CHENNAI: Two women died of dengue in Puducherry in the last two days due to late detection of infection. While 28-year-old Meenaroshini of Dharmapuri died in JIPMER on Tuesday, Gayathri (19) of Kurumbapet died at a private hospital in the Union Territory on Wednesday.
Director of Health and Family Welfare Services Dr. G Sriramulu said Meenaroshini was admitted to a private hospital on September 4 and was referred to JIPMER on September 8 for further treatment, but she succumbed four days later. Gayathri was being treated for fever by a private doctor and was referred to a private hospital on September 10 where she passed away three days later. Both patients had died due to late detection of dengue, the director said.
A high-level committee has been formed after the directorate received information about Meenaroshini’s death. Dharmapuri and Kurumbapet areas, located within Puducherry city, are close to each other. Fever surveillance and identifying potential sources in and around the areas where the victims lived, up to 400 metres, will be taken up by the health department, Dr Sriramulu said.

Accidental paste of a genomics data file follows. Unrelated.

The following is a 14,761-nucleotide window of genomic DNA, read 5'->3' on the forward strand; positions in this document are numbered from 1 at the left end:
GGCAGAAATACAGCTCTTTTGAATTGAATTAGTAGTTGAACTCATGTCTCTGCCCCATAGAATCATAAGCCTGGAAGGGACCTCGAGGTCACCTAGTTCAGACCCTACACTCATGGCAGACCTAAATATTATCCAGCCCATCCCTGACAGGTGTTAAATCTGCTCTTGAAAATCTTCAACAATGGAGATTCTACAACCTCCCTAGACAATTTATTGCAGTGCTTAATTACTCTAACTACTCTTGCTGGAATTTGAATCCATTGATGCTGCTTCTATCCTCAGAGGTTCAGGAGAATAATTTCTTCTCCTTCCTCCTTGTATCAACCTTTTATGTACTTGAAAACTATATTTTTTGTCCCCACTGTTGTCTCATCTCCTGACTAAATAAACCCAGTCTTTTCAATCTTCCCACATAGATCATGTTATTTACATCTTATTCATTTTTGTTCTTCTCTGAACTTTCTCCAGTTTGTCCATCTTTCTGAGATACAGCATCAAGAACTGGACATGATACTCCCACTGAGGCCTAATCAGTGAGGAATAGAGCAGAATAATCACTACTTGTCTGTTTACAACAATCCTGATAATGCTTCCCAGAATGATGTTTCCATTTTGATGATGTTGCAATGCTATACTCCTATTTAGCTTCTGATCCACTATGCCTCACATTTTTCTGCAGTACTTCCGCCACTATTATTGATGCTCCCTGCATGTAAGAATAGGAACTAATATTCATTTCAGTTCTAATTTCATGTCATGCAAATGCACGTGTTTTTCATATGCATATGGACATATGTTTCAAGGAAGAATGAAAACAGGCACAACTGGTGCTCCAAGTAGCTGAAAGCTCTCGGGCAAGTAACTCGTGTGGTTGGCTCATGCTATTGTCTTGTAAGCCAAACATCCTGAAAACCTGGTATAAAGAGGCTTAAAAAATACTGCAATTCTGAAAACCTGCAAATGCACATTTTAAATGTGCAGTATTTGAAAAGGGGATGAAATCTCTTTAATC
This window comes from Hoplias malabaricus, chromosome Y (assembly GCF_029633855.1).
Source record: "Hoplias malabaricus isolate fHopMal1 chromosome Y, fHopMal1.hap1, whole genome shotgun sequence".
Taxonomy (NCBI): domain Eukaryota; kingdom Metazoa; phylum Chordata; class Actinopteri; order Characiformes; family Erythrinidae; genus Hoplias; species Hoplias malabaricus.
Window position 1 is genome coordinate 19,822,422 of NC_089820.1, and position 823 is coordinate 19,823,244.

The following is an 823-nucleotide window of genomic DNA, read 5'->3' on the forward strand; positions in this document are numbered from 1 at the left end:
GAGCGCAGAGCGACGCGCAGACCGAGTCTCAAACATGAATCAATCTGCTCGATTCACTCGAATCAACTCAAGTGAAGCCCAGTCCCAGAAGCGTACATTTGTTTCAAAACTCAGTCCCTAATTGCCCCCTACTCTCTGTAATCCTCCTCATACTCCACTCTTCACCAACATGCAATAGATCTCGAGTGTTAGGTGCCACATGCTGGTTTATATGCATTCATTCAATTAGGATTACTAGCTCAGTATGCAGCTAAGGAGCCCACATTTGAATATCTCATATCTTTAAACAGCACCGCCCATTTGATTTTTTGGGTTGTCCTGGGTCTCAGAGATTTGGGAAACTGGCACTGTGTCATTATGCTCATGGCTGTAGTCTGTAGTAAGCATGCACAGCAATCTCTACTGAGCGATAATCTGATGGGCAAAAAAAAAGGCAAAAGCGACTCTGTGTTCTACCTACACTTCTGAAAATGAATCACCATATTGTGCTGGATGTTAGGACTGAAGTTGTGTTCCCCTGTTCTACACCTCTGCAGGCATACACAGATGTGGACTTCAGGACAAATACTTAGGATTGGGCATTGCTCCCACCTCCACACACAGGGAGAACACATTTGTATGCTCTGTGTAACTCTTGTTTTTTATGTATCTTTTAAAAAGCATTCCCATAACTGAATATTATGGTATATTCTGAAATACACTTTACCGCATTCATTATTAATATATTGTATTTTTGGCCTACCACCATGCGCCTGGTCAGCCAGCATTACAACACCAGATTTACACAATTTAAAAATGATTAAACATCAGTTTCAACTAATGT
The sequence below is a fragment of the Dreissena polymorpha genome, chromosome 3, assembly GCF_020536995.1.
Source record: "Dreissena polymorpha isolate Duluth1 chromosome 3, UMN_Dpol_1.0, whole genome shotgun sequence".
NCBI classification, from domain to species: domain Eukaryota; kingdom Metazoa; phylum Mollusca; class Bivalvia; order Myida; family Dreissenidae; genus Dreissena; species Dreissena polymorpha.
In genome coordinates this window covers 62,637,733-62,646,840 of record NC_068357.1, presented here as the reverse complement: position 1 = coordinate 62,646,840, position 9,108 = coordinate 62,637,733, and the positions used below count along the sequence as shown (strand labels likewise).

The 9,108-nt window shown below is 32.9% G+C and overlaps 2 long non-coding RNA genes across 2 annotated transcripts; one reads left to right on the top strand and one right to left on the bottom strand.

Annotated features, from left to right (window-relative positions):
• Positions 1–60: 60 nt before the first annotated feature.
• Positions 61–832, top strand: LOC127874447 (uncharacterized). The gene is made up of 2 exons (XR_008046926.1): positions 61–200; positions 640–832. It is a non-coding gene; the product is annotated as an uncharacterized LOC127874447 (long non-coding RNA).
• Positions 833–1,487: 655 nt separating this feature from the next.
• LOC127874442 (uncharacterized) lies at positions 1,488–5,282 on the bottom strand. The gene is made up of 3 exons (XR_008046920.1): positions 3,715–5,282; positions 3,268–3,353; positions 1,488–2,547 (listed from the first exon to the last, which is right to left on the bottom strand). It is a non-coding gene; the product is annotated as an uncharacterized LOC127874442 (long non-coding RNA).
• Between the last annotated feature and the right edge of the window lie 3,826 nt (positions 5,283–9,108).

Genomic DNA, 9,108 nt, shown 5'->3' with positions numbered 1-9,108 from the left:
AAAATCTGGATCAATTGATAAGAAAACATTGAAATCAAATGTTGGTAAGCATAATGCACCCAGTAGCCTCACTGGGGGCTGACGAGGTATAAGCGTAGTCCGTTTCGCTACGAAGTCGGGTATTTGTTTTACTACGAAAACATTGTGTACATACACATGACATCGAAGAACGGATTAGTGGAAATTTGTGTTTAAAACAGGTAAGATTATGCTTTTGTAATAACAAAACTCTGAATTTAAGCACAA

Last year, three people had died of dengue in the UT. In 2023, so far (till Monday), 1,175 dengue cases have been reported in Puducherry. Puducherry health department had issued an alert on August 30 in response to a significant surge in cases this year. About 1,094 cases had been reported till August this year, compared to 722 cases last year.
Unlike last year when cases spiked primarily during northeast monsoon, dengue cases have been reported all through the year in 2023, the report said. The situation has also raised concerns of an anticipated spike in cases of other diseases such as malaria, chikungunya, Japanese encephalitis and elephantiasis, due to the ongoing southwest monsoon.
With monsoon to soon follow, the health department, in collaboration with public works, municipality, and education department, is working to implement preventative measures and curb the spread of dengue.
Health department to stay vigilant
Fever surveillance and identifying potential sources in and around the areas where the victims lived, up to 400 metres, will be taken up by the health department, Dr Sriramulu said.